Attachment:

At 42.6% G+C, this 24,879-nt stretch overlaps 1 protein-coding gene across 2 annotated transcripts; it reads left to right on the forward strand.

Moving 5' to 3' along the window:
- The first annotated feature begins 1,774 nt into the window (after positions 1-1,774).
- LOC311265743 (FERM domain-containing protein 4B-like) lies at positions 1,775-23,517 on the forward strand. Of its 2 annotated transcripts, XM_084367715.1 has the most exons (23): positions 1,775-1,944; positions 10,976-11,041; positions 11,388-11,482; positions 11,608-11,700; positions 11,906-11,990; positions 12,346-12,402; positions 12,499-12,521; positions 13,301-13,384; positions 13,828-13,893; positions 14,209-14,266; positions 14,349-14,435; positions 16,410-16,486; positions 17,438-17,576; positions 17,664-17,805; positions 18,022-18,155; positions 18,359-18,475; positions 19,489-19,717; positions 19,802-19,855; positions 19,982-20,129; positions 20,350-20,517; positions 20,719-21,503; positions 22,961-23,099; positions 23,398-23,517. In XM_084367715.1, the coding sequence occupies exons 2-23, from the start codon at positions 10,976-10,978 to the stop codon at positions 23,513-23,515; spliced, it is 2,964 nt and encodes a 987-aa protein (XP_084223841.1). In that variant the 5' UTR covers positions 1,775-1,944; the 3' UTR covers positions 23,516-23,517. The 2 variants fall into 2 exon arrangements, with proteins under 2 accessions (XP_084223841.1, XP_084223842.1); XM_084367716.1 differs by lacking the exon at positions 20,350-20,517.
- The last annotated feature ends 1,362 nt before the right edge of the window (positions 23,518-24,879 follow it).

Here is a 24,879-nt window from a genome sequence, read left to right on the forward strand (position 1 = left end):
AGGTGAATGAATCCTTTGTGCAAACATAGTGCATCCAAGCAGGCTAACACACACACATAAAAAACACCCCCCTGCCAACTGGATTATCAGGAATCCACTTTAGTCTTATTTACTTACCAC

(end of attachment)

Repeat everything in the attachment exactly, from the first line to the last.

At 42.6% G+C, this 24,879-nt stretch overlaps 1 protein-coding gene across 2 annotated transcripts; it reads left to right on the forward strand.

Moving 5' to 3' along the window:
- The first annotated feature begins 1,774 nt into the window (after positions 1-1,774).
- LOC311265743 (FERM domain-containing protein 4B-like) lies at positions 1,775-23,517 on the forward strand. Of its 2 annotated transcripts, XM_084367715.1 has the most exons (23): positions 1,775-1,944; positions 10,976-11,041; positions 11,388-11,482; positions 11,608-11,700; positions 11,906-11,990; positions 12,346-12,402; positions 12,499-12,521; positions 13,301-13,384; positions 13,828-13,893; positions 14,209-14,266; positions 14,349-14,435; positions 16,410-16,486; positions 17,438-17,576; positions 17,664-17,805; positions 18,022-18,155; positions 18,359-18,475; positions 19,489-19,717; positions 19,802-19,855; positions 19,982-20,129; positions 20,350-20,517; positions 20,719-21,503; positions 22,961-23,099; positions 23,398-23,517. In XM_084367715.1, the coding sequence occupies exons 2-23, from the start codon at positions 10,976-10,978 to the stop codon at positions 23,513-23,515; spliced, it is 2,964 nt and encodes a 987-aa protein (XP_084223841.1). In that variant the 5' UTR covers positions 1,775-1,944; the 3' UTR covers positions 23,516-23,517. The 2 variants fall into 2 exon arrangements, with proteins under 2 accessions (XP_084223841.1, XP_084223842.1); XM_084367716.1 differs by lacking the exon at positions 20,350-20,517.
- The last annotated feature ends 1,362 nt before the right edge of the window (positions 23,518-24,879 follow it).

Here is a 24,879-nt window from a genome sequence, read left to right on the forward strand (position 1 = left end):
AGGTGAATGAATCCTTTGTGCAAACATAGTGCATCCAAGCAGGCTAACACACACACATAAAAAACACCCCCCTGCCAACTGGATTATCAGGAATCCACTTTAGTCTTATTTACTTACCAC